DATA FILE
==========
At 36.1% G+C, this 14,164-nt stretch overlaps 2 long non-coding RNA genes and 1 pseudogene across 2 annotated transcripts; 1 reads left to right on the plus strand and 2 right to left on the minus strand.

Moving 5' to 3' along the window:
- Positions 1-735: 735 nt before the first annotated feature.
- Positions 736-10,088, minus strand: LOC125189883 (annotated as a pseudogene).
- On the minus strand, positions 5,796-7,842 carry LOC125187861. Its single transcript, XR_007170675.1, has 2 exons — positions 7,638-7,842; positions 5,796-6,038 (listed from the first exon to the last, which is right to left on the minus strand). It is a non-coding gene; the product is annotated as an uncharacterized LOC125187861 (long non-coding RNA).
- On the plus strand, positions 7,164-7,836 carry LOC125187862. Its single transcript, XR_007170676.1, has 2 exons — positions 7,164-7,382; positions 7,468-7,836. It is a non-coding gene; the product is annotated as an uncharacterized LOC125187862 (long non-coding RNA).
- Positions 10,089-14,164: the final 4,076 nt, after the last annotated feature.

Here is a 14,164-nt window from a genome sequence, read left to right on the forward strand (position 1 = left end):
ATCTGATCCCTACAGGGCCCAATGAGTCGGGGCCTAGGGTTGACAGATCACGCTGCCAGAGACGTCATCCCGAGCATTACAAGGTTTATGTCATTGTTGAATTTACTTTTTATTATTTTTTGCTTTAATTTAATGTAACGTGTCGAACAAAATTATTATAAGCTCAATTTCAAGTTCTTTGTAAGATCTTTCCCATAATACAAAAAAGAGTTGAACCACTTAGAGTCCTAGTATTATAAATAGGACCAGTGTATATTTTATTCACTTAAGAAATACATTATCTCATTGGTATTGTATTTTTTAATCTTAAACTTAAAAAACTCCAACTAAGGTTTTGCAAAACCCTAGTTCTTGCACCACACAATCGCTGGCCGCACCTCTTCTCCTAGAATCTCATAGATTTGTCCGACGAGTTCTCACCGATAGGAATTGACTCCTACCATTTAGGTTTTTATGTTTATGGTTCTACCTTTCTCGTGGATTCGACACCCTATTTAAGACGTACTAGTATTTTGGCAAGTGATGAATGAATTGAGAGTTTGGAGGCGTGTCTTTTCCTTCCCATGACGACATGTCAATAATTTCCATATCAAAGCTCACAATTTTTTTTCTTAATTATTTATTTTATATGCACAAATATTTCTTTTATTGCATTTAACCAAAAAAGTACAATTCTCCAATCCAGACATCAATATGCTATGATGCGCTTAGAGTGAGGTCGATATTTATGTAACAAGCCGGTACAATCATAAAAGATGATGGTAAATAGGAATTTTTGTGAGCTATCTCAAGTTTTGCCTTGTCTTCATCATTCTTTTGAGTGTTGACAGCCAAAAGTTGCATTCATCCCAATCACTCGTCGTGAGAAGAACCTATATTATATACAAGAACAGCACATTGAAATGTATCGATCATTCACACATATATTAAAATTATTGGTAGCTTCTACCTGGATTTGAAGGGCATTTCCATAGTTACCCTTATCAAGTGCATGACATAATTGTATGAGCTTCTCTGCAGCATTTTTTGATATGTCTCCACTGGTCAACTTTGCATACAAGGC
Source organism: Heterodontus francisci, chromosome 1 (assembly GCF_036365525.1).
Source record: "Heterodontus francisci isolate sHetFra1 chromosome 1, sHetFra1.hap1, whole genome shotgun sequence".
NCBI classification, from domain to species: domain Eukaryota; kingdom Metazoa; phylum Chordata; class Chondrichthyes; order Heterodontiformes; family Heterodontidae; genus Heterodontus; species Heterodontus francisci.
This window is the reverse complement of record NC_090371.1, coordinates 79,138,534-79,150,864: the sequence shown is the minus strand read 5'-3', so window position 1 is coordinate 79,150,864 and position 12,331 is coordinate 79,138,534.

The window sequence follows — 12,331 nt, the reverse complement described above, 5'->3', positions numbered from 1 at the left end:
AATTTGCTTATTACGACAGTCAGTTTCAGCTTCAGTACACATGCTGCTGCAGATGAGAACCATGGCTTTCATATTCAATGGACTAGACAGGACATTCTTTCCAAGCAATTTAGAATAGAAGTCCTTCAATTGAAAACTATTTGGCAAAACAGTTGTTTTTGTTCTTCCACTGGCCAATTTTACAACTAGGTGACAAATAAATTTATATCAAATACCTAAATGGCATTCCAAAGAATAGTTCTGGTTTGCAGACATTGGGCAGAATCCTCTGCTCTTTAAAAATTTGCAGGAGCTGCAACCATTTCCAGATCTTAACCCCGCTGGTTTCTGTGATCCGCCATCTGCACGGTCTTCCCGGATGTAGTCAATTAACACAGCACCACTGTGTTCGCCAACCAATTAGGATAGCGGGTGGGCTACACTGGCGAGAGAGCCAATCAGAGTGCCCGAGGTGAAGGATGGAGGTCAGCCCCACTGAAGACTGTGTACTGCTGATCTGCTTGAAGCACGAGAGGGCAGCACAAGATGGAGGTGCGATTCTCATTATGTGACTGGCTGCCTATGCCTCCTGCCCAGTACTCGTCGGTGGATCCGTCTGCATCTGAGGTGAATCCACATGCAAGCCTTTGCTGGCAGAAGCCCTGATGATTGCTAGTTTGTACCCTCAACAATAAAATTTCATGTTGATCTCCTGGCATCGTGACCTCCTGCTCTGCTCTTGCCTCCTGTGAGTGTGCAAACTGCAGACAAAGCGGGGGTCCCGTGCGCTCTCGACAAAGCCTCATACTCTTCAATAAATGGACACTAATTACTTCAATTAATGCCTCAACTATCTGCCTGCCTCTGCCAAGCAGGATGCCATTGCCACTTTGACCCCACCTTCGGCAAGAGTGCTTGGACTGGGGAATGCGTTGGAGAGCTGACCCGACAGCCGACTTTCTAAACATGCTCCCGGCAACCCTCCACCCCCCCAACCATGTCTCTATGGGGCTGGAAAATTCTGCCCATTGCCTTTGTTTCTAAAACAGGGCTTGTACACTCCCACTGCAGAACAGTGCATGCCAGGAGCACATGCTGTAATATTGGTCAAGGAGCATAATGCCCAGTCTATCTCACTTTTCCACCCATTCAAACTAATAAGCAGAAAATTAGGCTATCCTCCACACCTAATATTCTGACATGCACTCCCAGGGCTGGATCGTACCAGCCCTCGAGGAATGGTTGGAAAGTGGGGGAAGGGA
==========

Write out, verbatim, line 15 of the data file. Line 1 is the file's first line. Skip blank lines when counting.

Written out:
AATTTGCTTATTACGACAGTCAGTTTCAGCTTCAGTACACATGCTGCTGCAGATGAGAACCATGGCTTTCATATTCAATGGACTAGACAGGACATTCTTTCCAAGCAATTTAGAATAGAAGTCCTTCAATTGAAAACTATTTGGCAAAACAGTTGTTTTTGTTCTTCCACTGGCCAATTTTACAACTAGGTGACAAATAAATTTATATCAAATACCTAAATGGCATTCCAAAGAATAGTTCTGGTTTGCAGACATTGGGCAGAATCCTCTGCTCTTTAAAAATTTGCAGGAGCTGCAACCATTTCCAGATCTTAACCCCGCTGGTTTCTGTGATCCGCCATCTGCACGGTCTTCCCGGATGTAGTCAATTAACACAGCACCACTGTGTTCGCCAACCAATTAGGATAGCGGGTGGGCTACACTGGCGAGAGAGCCAATCAGAGTGCCCGAGGTGAAGGATGGAGGTCAGCCCCACTGAAGACTGTGTACTGCTGATCTGCTTGAAGCACGAGAGGGCAGCACAAGATGGAGGTGCGATTCTCATTATGTGACTGGCTGCCTATGCCTCCTGCCCAGTACTCGTCGGTGGATCCGTCTGCATCTGAGGTGAATCCACATGCAAGCCTTTGCTGGCAGAAGCCCTGATGATTGCTAGTTTGTACCCTCAACAATAAAATTTCATGTTGATCTCCTGGCATCGTGACCTCCTGCTCTGCTCTTGCCTCCTGTGAGTGTGCAAACTGCAGACAAAGCGGGGGTCCCGTGCGCTCTCGACAAAGCCTCATACTCTTCAATAAATGGACACTAATTACTTCAATTAATGCCTCAACTATCTGCCTGCCTCTGCCAAGCAGGATGCCATTGCCACTTTGACCCCACCTTCGGCAAGAGTGCTTGGACTGGGGAATGCGTTGGAGAGCTGACCCGACAGCCGACTTTCTAAACATGCTCCCGGCAACCCTCCACCCCCCCAACCATGTCTCTATGGGGCTGGAAAATTCTGCCCATTGCCTTTGTTTCTAAAACAGGGCTTGTACACTCCCACTGCAGAACAGTGCATGCCAGGAGCACATGCTGTAATATTGGTCAAGGAGCATAATGCCCAGTCTATCTCACTTTTCCACCCATTCAAACTAATAAGCAGAAAATTAGGCTATCCTCCACACCTAATATTCTGACATGCACTCCCAGGGCTGGATCGTACCAGCCCTCGAGGAATGGTTGGAAAGTGGGGGAAGGGA